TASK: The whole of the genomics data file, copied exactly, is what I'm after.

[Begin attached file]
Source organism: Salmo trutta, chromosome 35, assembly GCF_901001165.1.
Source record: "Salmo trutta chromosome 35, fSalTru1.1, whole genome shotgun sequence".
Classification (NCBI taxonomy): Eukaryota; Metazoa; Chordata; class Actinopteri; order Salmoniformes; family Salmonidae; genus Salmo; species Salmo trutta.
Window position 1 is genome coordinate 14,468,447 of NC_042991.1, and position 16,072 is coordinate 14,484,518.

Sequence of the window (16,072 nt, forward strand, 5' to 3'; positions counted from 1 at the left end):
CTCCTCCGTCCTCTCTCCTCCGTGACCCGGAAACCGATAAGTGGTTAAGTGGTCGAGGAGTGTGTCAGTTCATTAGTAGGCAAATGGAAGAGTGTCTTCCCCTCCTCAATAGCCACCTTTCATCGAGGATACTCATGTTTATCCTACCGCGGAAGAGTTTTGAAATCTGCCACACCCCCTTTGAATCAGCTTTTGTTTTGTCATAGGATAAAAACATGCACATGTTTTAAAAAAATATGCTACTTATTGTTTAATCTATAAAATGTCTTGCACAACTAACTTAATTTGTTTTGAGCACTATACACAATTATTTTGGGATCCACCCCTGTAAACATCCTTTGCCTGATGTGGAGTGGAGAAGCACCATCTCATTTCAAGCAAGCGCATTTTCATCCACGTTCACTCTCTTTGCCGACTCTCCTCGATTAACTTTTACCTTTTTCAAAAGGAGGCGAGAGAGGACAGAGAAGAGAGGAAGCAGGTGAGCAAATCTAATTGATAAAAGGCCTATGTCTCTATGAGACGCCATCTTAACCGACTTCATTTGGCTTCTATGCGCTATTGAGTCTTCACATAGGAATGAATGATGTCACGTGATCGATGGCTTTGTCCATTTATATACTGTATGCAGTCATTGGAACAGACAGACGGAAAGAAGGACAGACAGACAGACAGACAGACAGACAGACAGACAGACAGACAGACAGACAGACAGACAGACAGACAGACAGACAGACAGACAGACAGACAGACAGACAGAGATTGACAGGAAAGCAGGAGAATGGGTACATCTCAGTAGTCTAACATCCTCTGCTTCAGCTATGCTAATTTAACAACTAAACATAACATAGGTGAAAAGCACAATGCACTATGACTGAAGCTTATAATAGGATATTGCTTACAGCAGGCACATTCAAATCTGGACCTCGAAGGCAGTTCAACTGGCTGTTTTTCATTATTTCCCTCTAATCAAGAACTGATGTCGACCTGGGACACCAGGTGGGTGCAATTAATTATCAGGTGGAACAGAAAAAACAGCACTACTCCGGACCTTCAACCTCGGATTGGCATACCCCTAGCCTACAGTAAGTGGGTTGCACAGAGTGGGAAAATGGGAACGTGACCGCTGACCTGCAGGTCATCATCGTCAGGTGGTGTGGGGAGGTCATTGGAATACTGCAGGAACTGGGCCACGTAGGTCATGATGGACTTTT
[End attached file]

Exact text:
Source organism: Salmo trutta, chromosome 35, assembly GCF_901001165.1.
Source record: "Salmo trutta chromosome 35, fSalTru1.1, whole genome shotgun sequence".
Classification (NCBI taxonomy): Eukaryota; Metazoa; Chordata; class Actinopteri; order Salmoniformes; family Salmonidae; genus Salmo; species Salmo trutta.
Window position 1 is genome coordinate 14,468,447 of NC_042991.1, and position 16,072 is coordinate 14,484,518.

Sequence of the window (16,072 nt, forward strand, 5' to 3'; positions counted from 1 at the left end):
CTCCTCCGTCCTCTCTCCTCCGTGACCCGGAAACCGATAAGTGGTTAAGTGGTCGAGGAGTGTGTCAGTTCATTAGTAGGCAAATGGAAGAGTGTCTTCCCCTCCTCAATAGCCACCTTTCATCGAGGATACTCATGTTTATCCTACCGCGGAAGAGTTTTGAAATCTGCCACACCCCCTTTGAATCAGCTTTTGTTTTGTCATAGGATAAAAACATGCACATGTTTTAAAAAAATATGCTACTTATTGTTTAATCTATAAAATGTCTTGCACAACTAACTTAATTTGTTTTGAGCACTATACACAATTATTTTGGGATCCACCCCTGTAAACATCCTTTGCCTGATGTGGAGTGGAGAAGCACCATCTCATTTCAAGCAAGCGCATTTTCATCCACGTTCACTCTCTTTGCCGACTCTCCTCGATTAACTTTTACCTTTTTCAAAAGGAGGCGAGAGAGGACAGAGAAGAGAGGAAGCAGGTGAGCAAATCTAATTGATAAAAGGCCTATGTCTCTATGAGACGCCATCTTAACCGACTTCATTTGGCTTCTATGCGCTATTGAGTCTTCACATAGGAATGAATGATGTCACGTGATCGATGGCTTTGTCCATTTATATACTGTATGCAGTCATTGGAACAGACAGACGGAAAGAAGGACAGACAGACAGACAGACAGACAGACAGACAGACAGACAGACAGACAGACAGACAGACAGACAGACAGACAGACAGACAGACAGACAGACAGACAGACAGAGATTGACAGGAAAGCAGGAGAATGGGTACATCTCAGTAGTCTAACATCCTCTGCTTCAGCTATGCTAATTTAACAACTAAACATAACATAGGTGAAAAGCACAATGCACTATGACTGAAGCTTATAATAGGATATTGCTTACAGCAGGCACATTCAAATCTGGACCTCGAAGGCAGTTCAACTGGCTGTTTTTCATTATTTCCCTCTAATCAAGAACTGATGTCGACCTGGGACACCAGGTGGGTGCAATTAATTATCAGGTGGAACAGAAAAAACAGCACTACTCCGGACCTTCAACCTCGGATTGGCATACCCCTAGCCTACAGTAAGTGGGTTGCACAGAGTGGGAAAATGGGAACGTGACCGCTGACCTGCAGGTCATCATCGTCAGGTGGTGTGGGGAGGTCATTGGAATACTGCAGGAACTGGGCCACGTAGGTCATGATGGACTTTT